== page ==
The United States placed new restrictions on the rumored lover of Russian President Vladimir Putin on Tuesday, as part of the latest round of measures targeting Kremlin-affiliated officials in response to Russia's invasion of Ukraine.
Thirty-nine-year old Alina Kabaeva was one of 13 Russian citizens included in the sanctions list by the U.S. Treasury Department. Kabaeva, a former gymnast with two Olympic gold medals, has become better recognized in recent years as the rumored girlfriend of Putin.
Tuesday's U.S. declaration referenced Kabaeva's "close relationship with Putin," but did not specify a romantic connection.
The U.S. government, however, believes that Kabaeva is the mother of at least three of Putin's children, according to the Wall Street Journal, and had prepared a sanctions package against her before deciding at the last minute in late April to hold off so as not to harm the prospects for a negotiated peace in Ukraine.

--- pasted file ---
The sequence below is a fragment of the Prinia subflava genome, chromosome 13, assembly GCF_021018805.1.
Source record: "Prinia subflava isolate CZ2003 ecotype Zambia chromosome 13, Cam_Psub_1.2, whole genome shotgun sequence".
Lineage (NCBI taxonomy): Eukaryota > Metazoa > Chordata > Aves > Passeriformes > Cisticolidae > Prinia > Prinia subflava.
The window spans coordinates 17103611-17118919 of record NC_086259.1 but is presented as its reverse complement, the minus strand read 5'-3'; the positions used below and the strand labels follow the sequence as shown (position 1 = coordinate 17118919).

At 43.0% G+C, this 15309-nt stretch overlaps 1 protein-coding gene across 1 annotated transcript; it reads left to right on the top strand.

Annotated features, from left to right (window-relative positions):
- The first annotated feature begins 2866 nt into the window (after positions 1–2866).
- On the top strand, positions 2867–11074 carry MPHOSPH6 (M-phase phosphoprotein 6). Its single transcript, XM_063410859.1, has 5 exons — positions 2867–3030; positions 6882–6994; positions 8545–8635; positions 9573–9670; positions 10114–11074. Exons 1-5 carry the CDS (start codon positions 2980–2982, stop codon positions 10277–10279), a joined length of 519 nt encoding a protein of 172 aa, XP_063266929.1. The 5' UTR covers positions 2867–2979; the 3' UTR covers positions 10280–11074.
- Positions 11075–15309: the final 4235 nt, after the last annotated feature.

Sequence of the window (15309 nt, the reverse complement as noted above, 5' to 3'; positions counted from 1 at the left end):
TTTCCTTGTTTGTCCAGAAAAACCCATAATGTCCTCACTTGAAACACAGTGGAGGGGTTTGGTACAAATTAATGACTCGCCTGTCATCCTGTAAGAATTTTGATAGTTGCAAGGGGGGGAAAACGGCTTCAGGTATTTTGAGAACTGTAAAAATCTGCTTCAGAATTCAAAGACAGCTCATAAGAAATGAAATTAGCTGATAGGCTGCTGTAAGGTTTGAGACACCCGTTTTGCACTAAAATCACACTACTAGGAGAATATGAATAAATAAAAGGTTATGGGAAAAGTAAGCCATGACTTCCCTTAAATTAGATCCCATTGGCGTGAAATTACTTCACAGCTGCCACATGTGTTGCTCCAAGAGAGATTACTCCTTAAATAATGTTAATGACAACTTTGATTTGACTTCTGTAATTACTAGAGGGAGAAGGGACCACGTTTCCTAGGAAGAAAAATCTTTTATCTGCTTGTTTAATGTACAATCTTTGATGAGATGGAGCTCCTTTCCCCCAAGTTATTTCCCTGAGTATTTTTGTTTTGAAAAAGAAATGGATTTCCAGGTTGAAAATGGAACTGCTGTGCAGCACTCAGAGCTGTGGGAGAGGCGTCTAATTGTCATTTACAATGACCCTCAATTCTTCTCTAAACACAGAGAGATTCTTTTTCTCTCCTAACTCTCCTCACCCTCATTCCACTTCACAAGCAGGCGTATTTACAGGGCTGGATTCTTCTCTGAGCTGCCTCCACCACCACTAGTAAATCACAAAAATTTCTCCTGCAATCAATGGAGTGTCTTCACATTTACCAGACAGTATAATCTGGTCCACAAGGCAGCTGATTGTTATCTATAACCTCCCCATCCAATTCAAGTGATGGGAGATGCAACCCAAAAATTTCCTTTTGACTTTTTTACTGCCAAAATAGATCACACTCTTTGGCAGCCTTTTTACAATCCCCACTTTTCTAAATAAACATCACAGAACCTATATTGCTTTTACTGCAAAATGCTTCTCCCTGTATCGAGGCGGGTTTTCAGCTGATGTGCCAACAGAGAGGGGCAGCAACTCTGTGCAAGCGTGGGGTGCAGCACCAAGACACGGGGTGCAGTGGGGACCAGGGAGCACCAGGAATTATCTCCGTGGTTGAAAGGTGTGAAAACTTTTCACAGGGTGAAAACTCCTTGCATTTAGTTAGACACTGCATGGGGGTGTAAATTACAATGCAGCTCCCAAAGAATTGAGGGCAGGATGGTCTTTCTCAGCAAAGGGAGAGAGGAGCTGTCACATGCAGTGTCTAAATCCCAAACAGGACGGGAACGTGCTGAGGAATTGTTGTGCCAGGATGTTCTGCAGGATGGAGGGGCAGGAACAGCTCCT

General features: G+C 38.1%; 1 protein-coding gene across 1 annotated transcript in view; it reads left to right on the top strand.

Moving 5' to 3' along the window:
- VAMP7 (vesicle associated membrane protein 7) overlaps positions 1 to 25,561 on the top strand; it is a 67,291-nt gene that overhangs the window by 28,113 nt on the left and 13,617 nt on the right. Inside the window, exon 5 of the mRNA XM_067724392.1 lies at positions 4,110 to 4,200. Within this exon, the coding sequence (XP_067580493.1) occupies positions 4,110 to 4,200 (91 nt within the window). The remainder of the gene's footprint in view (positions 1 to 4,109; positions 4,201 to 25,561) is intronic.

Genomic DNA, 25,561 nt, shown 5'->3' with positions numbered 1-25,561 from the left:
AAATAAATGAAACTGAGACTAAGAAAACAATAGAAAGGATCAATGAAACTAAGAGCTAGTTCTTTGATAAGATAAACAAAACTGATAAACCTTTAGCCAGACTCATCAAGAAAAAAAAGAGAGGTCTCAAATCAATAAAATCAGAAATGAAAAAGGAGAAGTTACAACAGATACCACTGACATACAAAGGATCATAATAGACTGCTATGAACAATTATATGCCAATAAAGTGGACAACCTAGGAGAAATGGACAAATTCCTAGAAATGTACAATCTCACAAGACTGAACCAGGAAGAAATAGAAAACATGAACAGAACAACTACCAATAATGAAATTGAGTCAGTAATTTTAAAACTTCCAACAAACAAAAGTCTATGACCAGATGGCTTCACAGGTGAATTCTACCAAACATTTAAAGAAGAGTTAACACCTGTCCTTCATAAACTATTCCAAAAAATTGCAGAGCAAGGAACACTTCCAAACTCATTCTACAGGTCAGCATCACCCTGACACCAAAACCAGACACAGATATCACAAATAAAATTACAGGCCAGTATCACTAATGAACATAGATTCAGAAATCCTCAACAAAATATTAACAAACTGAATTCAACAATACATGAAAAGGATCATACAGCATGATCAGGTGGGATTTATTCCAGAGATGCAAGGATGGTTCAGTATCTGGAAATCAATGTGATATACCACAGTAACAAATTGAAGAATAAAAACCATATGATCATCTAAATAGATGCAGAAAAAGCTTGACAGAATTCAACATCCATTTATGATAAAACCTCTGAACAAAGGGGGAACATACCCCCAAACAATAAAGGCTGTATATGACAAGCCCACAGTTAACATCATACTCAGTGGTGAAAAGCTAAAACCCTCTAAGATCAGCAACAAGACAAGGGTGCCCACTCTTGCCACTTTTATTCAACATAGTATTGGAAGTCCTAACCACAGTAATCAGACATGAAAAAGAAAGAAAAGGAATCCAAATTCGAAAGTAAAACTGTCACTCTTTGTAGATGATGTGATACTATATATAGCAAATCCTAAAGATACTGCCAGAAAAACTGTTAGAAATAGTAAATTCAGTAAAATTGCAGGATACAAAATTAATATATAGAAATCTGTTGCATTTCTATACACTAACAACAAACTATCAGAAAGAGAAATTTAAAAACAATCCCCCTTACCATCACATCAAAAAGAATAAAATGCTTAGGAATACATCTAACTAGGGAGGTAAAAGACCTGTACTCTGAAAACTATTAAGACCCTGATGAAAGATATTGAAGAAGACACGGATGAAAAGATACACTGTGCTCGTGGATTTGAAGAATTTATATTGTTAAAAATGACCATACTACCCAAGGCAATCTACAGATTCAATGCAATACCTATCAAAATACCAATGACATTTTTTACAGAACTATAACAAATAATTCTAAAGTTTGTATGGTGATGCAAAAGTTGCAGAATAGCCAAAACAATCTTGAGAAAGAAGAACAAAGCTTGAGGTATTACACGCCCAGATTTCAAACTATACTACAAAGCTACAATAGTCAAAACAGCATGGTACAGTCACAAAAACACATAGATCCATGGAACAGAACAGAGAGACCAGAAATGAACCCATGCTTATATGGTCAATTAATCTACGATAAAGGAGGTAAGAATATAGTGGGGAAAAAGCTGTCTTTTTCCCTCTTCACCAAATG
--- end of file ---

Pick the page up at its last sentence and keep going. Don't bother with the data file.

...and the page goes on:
Kabaeva is the current CEO of the pro-Kremlin National Media Group, which runs a network of TV and radio stations.
Sanctions against Kabaeva had already been placed by the European Union and the United Kingdom.
Treasury Secretary Janet L. Yellen stated in a press release, "While innocent people suffer from Russia's illegal war of aggression, Putin's allies have enriched themselves and supported luxurious lifestyles."
The Treasury Department has pledged to utilize all available means to ensure that Russian elites and Kremlin enablers be punished for their "complicity in a war that has cost countless lives."
Despite being born in Uzbekistan in 1983, Kabaeva quickly became one of the most celebrated Russian rhythmic gymnasts. Her athletic career was marred by controversy, however, as she was forced to return two gold from the 2001 Goodwill Games due to a doping scandal.
Kabaeva's retirement from the sport coincided with rumors that she was romantically involved with Putin.
The Kremlin has dismissed the purported connection. Under strange circumstances, a Russian newspaper that published an article in 2008 claiming Putin and Kabaeva were romantically involved was abruptly shut down.
In 2014, Putin and his wife of 30 years, Lyudmila Putina, divorced.
According to Russian and American media accounts, Kabaeva and her family have benefited greatly from their connections to Putin's entourage.
The Journal reported in April, citing a U.S. official, that a classified U.S. intelligence assessment of potential Russian intervention in the 2016 U.S. election identified Kabaeva as a beneficiary of Putin's fortune.